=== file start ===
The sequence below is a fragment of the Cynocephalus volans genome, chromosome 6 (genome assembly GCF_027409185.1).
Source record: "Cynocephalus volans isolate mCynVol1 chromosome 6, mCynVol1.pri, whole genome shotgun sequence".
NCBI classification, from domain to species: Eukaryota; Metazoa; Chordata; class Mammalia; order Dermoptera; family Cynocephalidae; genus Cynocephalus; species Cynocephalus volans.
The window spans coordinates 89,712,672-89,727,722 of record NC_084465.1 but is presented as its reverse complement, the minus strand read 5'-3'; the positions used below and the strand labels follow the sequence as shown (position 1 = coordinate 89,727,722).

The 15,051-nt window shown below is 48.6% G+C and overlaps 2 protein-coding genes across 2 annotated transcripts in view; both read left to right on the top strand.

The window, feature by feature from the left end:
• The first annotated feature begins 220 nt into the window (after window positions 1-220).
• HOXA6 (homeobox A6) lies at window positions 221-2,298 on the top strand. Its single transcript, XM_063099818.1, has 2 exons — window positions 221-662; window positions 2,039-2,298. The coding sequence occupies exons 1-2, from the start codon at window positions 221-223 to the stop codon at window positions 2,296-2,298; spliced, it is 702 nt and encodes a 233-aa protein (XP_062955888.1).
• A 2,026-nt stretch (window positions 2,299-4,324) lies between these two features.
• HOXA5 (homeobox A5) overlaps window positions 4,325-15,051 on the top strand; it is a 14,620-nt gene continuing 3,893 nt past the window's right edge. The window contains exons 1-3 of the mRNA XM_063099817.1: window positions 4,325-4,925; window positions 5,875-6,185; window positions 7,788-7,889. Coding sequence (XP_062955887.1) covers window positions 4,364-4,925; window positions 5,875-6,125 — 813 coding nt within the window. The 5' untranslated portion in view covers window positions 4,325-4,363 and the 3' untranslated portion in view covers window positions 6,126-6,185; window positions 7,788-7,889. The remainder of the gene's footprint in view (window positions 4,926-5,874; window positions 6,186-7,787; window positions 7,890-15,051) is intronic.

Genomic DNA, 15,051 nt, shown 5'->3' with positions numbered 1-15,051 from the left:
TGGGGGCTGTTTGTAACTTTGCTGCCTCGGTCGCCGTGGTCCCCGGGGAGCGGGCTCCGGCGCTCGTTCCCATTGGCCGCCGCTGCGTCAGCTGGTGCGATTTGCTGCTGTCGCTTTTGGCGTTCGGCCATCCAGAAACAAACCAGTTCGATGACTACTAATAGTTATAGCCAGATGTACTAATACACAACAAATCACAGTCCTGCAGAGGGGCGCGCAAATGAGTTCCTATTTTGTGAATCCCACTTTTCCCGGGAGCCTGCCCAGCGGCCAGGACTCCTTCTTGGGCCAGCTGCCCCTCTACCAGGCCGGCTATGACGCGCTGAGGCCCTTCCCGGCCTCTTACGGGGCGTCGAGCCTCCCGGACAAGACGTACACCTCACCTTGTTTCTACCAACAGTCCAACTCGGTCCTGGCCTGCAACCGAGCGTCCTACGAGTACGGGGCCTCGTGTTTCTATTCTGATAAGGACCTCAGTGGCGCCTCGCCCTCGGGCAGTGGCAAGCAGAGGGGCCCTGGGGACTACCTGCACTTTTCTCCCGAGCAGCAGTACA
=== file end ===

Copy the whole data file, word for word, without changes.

The sequence below is a fragment of the Cynocephalus volans genome, chromosome 6 (genome assembly GCF_027409185.1).
Source record: "Cynocephalus volans isolate mCynVol1 chromosome 6, mCynVol1.pri, whole genome shotgun sequence".
NCBI classification, from domain to species: Eukaryota; Metazoa; Chordata; class Mammalia; order Dermoptera; family Cynocephalidae; genus Cynocephalus; species Cynocephalus volans.
The window spans coordinates 89,712,672-89,727,722 of record NC_084465.1 but is presented as its reverse complement, the minus strand read 5'-3'; the positions used below and the strand labels follow the sequence as shown (position 1 = coordinate 89,727,722).

The 15,051-nt window shown below is 48.6% G+C and overlaps 2 protein-coding genes across 2 annotated transcripts in view; both read left to right on the top strand.

The window, feature by feature from the left end:
• The first annotated feature begins 220 nt into the window (after window positions 1-220).
• HOXA6 (homeobox A6) lies at window positions 221-2,298 on the top strand. Its single transcript, XM_063099818.1, has 2 exons — window positions 221-662; window positions 2,039-2,298. The coding sequence occupies exons 1-2, from the start codon at window positions 221-223 to the stop codon at window positions 2,296-2,298; spliced, it is 702 nt and encodes a 233-aa protein (XP_062955888.1).
• A 2,026-nt stretch (window positions 2,299-4,324) lies between these two features.
• HOXA5 (homeobox A5) overlaps window positions 4,325-15,051 on the top strand; it is a 14,620-nt gene continuing 3,893 nt past the window's right edge. The window contains exons 1-3 of the mRNA XM_063099817.1: window positions 4,325-4,925; window positions 5,875-6,185; window positions 7,788-7,889. Coding sequence (XP_062955887.1) covers window positions 4,364-4,925; window positions 5,875-6,125 — 813 coding nt within the window. The 5' untranslated portion in view covers window positions 4,325-4,363 and the 3' untranslated portion in view covers window positions 6,126-6,185; window positions 7,788-7,889. The remainder of the gene's footprint in view (window positions 4,926-5,874; window positions 6,186-7,787; window positions 7,890-15,051) is intronic.

Genomic DNA, 15,051 nt, shown 5'->3' with positions numbered 1-15,051 from the left:
TGGGGGCTGTTTGTAACTTTGCTGCCTCGGTCGCCGTGGTCCCCGGGGAGCGGGCTCCGGCGCTCGTTCCCATTGGCCGCCGCTGCGTCAGCTGGTGCGATTTGCTGCTGTCGCTTTTGGCGTTCGGCCATCCAGAAACAAACCAGTTCGATGACTACTAATAGTTATAGCCAGATGTACTAATACACAACAAATCACAGTCCTGCAGAGGGGCGCGCAAATGAGTTCCTATTTTGTGAATCCCACTTTTCCCGGGAGCCTGCCCAGCGGCCAGGACTCCTTCTTGGGCCAGCTGCCCCTCTACCAGGCCGGCTATGACGCGCTGAGGCCCTTCCCGGCCTCTTACGGGGCGTCGAGCCTCCCGGACAAGACGTACACCTCACCTTGTTTCTACCAACAGTCCAACTCGGTCCTGGCCTGCAACCGAGCGTCCTACGAGTACGGGGCCTCGTGTTTCTATTCTGATAAGGACCTCAGTGGCGCCTCGCCCTCGGGCAGTGGCAAGCAGAGGGGCCCTGGGGACTACCTGCACTTTTCTCCCGAGCAGCAGTACA